I am by nature a wanderer and a loner. A group of us preachers-in-training sat in a room one day years ago, and I asked the question: “I wonder what it would be like to be on staff at a huge church?” A colleague laughed his patootie off, then opined: “You need to command your own starship and boldly go where no one has gone before!”
People in our neck of the woods like to poke good-natured fun at me for my MINI Cooper, my combat boots and cargo shorts and my frenetic, kinetic ways. If my hair was as thick and rich as it used to be, I suppose I’d grow my hair out long again and give folks something else to talk about, too. I am not, by nature, a country gent. And yet I have been told on more than one occasion that I somehow embody the best of the “red-neck” spirit.
“Bizarre travel plans are dancing lessons from God.” I’ve learned to dance in New England, on the outskirts of the Mississippi Delta, and currently, I am enjoying an extended jig in these lovely foothills of Appalachia. And on reflection, it becomes quite apparent that the rabbis were correct: “Man plans, God laughs.”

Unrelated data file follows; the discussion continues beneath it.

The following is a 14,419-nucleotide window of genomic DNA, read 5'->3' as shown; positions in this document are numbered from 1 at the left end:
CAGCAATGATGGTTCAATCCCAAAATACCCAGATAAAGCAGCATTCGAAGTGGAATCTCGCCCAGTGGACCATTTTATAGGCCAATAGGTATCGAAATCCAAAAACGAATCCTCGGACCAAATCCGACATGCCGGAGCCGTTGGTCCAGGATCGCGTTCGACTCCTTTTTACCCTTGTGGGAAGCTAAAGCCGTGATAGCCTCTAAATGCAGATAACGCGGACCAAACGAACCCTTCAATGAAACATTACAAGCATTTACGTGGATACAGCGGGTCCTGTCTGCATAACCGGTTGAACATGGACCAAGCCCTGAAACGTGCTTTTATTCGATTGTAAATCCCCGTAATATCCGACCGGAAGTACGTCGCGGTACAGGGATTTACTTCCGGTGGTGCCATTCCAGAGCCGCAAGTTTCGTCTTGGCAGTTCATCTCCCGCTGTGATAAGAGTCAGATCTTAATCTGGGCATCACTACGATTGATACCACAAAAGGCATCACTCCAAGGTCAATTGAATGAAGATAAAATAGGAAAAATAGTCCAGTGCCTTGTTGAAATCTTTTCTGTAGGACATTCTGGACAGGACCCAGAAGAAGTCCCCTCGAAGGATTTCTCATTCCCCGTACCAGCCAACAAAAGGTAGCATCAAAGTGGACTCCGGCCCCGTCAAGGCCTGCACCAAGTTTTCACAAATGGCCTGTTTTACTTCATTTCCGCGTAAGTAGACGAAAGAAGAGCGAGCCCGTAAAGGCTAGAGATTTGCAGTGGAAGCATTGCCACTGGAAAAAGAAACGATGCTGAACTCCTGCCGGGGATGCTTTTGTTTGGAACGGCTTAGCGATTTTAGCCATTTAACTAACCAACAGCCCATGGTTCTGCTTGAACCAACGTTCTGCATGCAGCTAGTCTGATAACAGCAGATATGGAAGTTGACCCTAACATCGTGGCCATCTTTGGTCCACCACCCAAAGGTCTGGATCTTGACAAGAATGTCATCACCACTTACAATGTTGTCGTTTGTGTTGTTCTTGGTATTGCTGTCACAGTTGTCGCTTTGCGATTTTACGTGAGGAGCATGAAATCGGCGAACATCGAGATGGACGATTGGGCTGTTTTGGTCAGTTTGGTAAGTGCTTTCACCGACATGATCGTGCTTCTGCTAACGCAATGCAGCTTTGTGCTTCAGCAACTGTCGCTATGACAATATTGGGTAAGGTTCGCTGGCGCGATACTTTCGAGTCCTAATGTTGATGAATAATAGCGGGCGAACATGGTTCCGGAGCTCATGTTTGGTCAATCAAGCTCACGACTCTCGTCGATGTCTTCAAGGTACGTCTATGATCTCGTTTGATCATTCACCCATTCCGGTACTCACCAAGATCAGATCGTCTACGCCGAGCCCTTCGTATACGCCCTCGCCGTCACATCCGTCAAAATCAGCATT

When I started preacher school, I didn’t realize that my destiny was to be a small-town country parson or any number of other things that I am today. I do still dream sometimes of biking across Great Britain or exploring the African plains or “a thousand things I’ve never done before.” But the real surprise present? You can be a tourist in your own hometown. Unlock treasures outside your back door. Traverse the cosmos without leaving your easy chair. It takes faith. “He went out, even though he did not know where he was going” (Hebrews 11:8). Good journey.